You hear about credit risk scores all the time on TV, websites, credit card promotions in your mail and even on your cell phone apps, so you already know how much of an impact they make on your rental decision process. However, do you know the differences between each scoring model? Use our guide below to understand how your applicant’s credit risk score might vary between each scoring model and which one is right for you.
FICO (The Fair Issac Company)
Well recognized by its acronym, FICO is a nationwide risk score developed by the Fair Issac Company. Scores range from 300-850, depending on how the applicant’s credit profile is analyzed. For example, a FICO score formula used for tenant screening won’t be the exact same model used for mortgage lending. While Fair Issac has had a lot of different scoring models (modified throughout the years), their credit scoring model is most recognizably used by the banking industry. Experian, Equifax, and Trans Union work with Fair Issac and license these score algorithms as a part of their report.
The Pros and Cons
The FICO model is so common and a household name; companies will often simply refer to the score as “FICO” without addressing the fact that the Fair Issac Company has numerous scoring models. Even though they may use the same 300-850 range, the information it is based on and the way the score is weighted may significantly impact the final product. For example, banks such as a Chase now offer clients a free FICO score, but the score will likely be higher than what would be calculated for a rental applicant because the bank is using it as a motivator for clients to request more loans.
Developed directly by the three major credit bureaus, VantageScore 3.0 is a nationwide risk score developed to be a more versatile and accurate model. It has the same credit range as FICO (300 – 850), but has the ability to return a score on over 30 million more consumers because it can better analyze thin credit files. Thin credit files are consumer reports containing limited information due to the applicant’s age or lack of credit history; something that FICO still has difficulty analyzing.
The Pros and Cons
As a newer credit model, VantageScore 3.0 is not as recognizable to applicants as the FICO score. That being said, it has massive potential as a trustworthy risk score. Since it was developed directly by the three major credit bureaus, the scoring model can be continually improved using the credit bureaus’ credit data. This means VantageScore 3.0 has the potential to be modified and improved more frequently than FICO, and with complete involvement by the people who own the data. Another added plus is that paid medical debts do not adversely affect the consumer.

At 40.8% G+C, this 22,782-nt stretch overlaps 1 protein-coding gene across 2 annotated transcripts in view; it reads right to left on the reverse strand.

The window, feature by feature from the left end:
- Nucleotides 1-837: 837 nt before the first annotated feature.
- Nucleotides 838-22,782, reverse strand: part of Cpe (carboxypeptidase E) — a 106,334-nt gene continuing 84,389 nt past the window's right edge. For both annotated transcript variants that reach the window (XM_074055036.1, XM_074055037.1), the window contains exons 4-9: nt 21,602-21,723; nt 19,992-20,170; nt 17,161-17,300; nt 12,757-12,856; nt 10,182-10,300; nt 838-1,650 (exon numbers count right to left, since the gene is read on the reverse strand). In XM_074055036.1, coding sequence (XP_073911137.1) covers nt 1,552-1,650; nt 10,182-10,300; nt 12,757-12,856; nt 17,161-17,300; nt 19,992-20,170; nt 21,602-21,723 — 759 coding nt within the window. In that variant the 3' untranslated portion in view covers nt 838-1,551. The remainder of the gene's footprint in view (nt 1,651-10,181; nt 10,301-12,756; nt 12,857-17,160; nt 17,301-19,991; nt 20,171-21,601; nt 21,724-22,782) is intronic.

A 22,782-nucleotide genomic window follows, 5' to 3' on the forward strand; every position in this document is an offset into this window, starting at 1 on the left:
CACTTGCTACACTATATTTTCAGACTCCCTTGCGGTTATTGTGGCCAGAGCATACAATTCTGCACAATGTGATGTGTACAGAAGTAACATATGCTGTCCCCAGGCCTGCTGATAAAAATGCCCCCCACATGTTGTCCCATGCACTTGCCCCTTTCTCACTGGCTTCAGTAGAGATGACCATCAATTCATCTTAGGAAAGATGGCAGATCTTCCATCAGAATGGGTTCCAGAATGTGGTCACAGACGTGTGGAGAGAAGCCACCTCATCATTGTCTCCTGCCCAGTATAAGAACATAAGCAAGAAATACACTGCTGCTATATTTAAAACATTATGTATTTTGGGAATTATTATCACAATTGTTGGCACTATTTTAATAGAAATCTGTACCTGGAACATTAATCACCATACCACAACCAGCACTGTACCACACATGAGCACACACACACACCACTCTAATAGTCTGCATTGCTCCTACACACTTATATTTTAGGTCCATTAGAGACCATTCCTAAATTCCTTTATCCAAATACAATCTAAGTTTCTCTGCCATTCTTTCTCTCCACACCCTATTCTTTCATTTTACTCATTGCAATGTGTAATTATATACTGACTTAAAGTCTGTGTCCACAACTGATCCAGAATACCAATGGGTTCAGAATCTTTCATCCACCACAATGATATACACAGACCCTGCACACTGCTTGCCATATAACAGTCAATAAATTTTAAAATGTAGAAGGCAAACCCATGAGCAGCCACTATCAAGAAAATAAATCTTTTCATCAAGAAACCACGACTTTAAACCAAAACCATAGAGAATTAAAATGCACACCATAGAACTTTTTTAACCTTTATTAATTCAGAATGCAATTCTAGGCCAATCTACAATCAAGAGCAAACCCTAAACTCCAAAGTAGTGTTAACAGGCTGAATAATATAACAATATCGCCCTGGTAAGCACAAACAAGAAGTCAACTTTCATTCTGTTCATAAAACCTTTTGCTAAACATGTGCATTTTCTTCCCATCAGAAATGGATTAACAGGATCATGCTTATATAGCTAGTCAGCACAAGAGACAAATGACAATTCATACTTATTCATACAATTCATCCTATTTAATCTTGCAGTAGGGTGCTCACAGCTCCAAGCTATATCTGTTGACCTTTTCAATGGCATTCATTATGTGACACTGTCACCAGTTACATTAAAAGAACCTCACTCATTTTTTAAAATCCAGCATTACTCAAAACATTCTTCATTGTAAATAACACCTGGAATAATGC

Other scoring models
As a non-standardized scoring model, other risk score models can have a variation of ranges: from numbers, letter grades or even basic decision comments like “approved” and “denied”. Each scoring model algorithm is proprietary to each company that develops it. This means that there are differences not only in the credit scoring formula in each non-standard model, but in the way they analyze credit data.
The Pros and Cons
When it comes to non-standard scoring models, you should be cautious. As each non-standard scoring model company analyzes credit data differently, there’s the possibility for inconsistencies in how the data is treated compared to what you might be used to. There’s also the risk that the score might be skewed in a particular direction to better suit the company’s interests. An example would be if a questionable background screening company encourages product add-ons so you’ll obtain a more accurate credit or background profile. While a potential benefit to a non-standard scoring model might be the overall price of the service, you ultimately risk having average or low-quality background information backing your rental decision.
When it comes to choosing what tenant screening services to use, make sure to analyze what credit risk score model they utilize in their report. You should be aware of whether your reports use a score from FICO, VantageScore 3.0, or a company specific risk score. You deserve the best quality data to back your rental decisions. Because how else will you get your dream tenants?
Which credit scoring model do you currently use and is there one you wish you used? Or, have you been tricked by fake scoring models before? Let us know your experiences in the comments section below!